NBA, Sports

Dog Days Of NBA Summer, Parts 6 & 7: The NBA On NBC (And The NBA’s Broadcasting Future)

Last week, the first real information about negotiations for the NBA’s next national television contracts came to light. The current deals, both with TNT and ESPN/ABC, are set to expire in 2016. By that time, ESPN will have carried the broadcast rights to the NBA longer than NBC, their broadcast network predecessor. Meanwhile, considering the fact TNT has carried the NBA since 1988, the (inarguable) fact that TNT hosts the best studio show in sports history, and the fact Turner Sports has taken over operations for NBA TV, there is a zero percent chance Turner doesn’t keep that gravy train rolling.

Thus, the only likely battle lies between the broadcast networks. And that’s where things get interesting. Walt Disney Co. chairman and CEO Bob Iger claims the NBA is a cornerstone of the ESPN lineup:

“It’s certainly a priority of ESPN to extend their relationship with the league,” Iger said. “I think the league would believe that it would (be) beneficial for them as well to stay on ESPN which is a very, very important platform for them.”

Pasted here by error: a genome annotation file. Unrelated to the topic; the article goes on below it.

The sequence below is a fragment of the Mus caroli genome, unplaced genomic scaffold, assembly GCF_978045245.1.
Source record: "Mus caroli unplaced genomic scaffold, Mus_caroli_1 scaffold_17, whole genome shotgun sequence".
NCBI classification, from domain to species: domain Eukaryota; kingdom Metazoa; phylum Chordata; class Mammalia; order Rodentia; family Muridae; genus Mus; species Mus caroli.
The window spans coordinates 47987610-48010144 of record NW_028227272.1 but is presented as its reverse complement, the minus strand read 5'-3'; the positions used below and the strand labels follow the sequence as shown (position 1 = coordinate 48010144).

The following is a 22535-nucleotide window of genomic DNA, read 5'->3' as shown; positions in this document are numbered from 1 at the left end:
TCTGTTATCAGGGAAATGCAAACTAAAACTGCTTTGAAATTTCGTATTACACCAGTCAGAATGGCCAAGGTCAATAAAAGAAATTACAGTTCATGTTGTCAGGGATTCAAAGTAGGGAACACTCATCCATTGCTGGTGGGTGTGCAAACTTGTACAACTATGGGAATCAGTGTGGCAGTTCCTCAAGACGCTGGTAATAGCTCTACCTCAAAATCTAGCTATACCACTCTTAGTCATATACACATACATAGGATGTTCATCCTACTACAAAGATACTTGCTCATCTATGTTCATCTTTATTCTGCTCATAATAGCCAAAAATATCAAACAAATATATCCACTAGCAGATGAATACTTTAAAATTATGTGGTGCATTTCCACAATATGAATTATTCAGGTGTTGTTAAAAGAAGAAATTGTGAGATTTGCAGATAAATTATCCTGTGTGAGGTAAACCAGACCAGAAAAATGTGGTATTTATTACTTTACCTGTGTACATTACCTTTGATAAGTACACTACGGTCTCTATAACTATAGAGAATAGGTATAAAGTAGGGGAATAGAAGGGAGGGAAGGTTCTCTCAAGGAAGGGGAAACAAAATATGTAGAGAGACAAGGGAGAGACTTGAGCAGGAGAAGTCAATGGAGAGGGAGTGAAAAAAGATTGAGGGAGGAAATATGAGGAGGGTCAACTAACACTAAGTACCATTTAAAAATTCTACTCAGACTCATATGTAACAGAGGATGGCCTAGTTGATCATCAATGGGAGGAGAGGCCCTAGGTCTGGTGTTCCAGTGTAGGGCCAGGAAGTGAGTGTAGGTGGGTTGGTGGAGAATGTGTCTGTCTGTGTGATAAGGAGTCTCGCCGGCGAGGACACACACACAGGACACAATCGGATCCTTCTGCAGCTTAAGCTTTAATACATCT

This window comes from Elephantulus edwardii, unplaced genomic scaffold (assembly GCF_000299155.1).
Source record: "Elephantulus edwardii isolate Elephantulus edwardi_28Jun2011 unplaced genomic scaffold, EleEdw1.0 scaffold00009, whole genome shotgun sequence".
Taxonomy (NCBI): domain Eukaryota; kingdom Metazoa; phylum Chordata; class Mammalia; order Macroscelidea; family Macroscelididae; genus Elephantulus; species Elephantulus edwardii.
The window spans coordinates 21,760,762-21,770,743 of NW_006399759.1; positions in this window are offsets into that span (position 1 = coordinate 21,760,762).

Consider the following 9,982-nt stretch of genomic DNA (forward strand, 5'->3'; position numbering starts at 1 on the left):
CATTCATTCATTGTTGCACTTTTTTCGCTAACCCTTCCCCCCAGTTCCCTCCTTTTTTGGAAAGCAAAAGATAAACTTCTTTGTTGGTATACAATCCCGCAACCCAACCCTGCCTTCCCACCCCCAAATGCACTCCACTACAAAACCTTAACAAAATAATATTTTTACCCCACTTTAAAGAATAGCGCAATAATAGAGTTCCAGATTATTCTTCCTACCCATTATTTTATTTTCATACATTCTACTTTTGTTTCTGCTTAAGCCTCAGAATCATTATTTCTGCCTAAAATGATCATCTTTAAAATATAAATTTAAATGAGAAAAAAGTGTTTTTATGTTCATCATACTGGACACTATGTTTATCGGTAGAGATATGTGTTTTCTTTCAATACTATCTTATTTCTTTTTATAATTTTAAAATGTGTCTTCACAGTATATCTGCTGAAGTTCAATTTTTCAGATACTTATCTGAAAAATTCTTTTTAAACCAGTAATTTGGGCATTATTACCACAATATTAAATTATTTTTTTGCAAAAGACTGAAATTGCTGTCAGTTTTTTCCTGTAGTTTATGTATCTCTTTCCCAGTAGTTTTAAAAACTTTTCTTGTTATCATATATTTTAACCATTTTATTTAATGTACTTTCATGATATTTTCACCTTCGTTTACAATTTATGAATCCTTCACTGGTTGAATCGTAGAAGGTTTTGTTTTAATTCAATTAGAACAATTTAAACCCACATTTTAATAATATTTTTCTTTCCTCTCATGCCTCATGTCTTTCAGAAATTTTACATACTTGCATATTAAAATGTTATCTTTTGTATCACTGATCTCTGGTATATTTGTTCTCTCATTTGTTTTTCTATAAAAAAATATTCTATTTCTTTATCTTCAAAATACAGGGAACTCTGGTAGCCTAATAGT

“I don’t want to sound in any way as though we’re complacent, but I think it would be safe to assume that we’re reasonably confident that we will be able to extend that relationship.”

ESPN had better hope they don’t get complacent, because NBC Sports and Fox Sports 1 will absolutely be gunning for those rights. This ain’t 2002 all over again, when ESPN inherited a league mired in the equivalent of MLB’s dead-ball era (the overly-defensive, offensively-challenged, post-lockout, still-reeling-from-expansion era). Times have changed, and there is some real competition this time around. Also, it’s worth mentioning that ESPN has an exclusive re-negotiation window, which means we won’t know much more abut the proceedings until next spring, most likely.

Until then, enjoy some of the best YouTube has to offer of the glory days of NBA broadcasting. Oh, and regardless of who ultimately wins the rights, nobody will ever do an intro like NBC did in the 1990s.